Having smart people with great experience often isn’t enough to tackle the big challenges that organizations face.
To win, those smart people need to work collaboratively, build trusting relationships, articulate clear objectives, understand roles and responsibilities, envision a path forward, align resources and interests, and then get things done. It sounds straightforward, but it rarely is. With lots of different ideas, interests, strengths, challenges, and egos involved, the path can be very murky.
Customized team coaching helps teams operate more effectively.
Together, the team and Boda coaches navigate both the dynamics of the team and real business issues. We don’t just teach the theory of how teams work or why they get stuck. We take a hands-on approach, working through the team’s actual priorities and challenges, and asking them to be aware of the content of the discussions as well as the way they are having them. The focus is on what’s happening today, what the team needs to accomplish, and how the team needs to operate to achieve its goals.
We examine the gap between the team’s current reality and where they need to go. Then we help close the gap.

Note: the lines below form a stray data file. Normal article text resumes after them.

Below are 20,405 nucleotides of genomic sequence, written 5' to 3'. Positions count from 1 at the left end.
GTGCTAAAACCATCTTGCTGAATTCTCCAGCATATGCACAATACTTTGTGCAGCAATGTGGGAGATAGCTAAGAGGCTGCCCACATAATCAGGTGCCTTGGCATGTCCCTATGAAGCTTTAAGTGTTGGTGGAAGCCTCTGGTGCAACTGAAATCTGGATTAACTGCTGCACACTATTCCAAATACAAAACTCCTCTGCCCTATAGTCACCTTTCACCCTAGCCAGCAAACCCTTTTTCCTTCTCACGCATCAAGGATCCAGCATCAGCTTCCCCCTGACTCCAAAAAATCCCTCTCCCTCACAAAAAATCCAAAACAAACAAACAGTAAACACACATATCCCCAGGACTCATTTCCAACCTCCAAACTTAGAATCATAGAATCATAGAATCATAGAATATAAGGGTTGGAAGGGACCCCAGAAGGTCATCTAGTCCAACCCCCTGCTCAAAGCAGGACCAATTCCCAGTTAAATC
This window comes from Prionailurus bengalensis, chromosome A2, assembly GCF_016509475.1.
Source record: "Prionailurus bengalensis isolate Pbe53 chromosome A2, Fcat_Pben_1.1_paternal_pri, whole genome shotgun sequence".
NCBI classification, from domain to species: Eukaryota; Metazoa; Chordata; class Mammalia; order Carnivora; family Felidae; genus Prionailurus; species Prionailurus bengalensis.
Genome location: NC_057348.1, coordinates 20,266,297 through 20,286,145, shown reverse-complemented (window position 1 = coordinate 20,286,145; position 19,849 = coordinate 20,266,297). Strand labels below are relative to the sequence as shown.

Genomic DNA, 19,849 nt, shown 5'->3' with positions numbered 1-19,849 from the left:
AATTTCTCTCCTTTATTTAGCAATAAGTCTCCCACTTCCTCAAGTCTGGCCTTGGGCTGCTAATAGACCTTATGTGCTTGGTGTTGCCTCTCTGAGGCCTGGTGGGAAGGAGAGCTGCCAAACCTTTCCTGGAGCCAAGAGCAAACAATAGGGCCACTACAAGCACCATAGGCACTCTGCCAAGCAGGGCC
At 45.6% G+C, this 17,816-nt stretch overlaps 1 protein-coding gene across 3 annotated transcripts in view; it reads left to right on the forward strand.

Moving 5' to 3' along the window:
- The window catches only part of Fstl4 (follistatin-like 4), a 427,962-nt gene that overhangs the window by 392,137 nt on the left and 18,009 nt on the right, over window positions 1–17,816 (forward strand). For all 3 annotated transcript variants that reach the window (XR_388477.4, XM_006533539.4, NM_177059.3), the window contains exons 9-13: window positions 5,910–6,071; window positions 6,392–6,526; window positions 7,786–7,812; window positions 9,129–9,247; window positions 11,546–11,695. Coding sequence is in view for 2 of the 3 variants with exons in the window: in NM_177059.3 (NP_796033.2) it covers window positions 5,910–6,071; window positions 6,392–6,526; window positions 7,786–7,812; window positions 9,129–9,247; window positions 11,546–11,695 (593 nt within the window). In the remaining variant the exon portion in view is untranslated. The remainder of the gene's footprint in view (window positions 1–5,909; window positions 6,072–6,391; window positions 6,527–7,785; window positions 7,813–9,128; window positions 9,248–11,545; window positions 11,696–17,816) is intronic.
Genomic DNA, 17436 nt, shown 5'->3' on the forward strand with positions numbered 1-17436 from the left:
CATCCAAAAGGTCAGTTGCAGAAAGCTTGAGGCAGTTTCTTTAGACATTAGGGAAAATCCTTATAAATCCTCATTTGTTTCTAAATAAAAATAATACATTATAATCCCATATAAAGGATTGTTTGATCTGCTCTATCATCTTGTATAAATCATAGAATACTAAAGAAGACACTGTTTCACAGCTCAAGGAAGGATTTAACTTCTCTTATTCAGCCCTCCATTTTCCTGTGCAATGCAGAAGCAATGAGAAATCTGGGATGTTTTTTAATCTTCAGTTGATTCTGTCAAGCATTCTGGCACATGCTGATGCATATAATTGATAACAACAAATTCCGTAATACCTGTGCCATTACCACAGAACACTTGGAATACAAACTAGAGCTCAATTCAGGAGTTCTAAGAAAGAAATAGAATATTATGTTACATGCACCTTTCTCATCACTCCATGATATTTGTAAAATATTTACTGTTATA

The result is a team with a shared purpose, stronger relationships, a better way of working with each other, and renewed optimism about what’s possible.
This process takes time. It’s one thing to understand how mindset and behavior need to change, and another to make the new mindset and behavior your standard operating procedure. It takes iteration: discovery, idea generation, experimentation, dialogue, feedback, course correction, re-envisioning the end goal, modifying plans, and more feedback.
“Individual reasoning and talent contribute far less to team success than one might expect. The best way to build a great team is not to select individuals for their smarts or accomplishments but to learn how they communicate and to shape and guide the team so that it follows successful communication patterns.”
– Sandy Pentland, MIT, Harvard Business Review
Team coaching is valuable when a team:
- Experiences a composition change—intentionally or unintentionally
- Gets a new leader
- Pursues a new opportunity or challenge
- Isn’t working well together
- Experiences a failure, setback, or challenge
- Wants to change how it operates
Regardless of the reason a team embarks on team coaching, the results are the same: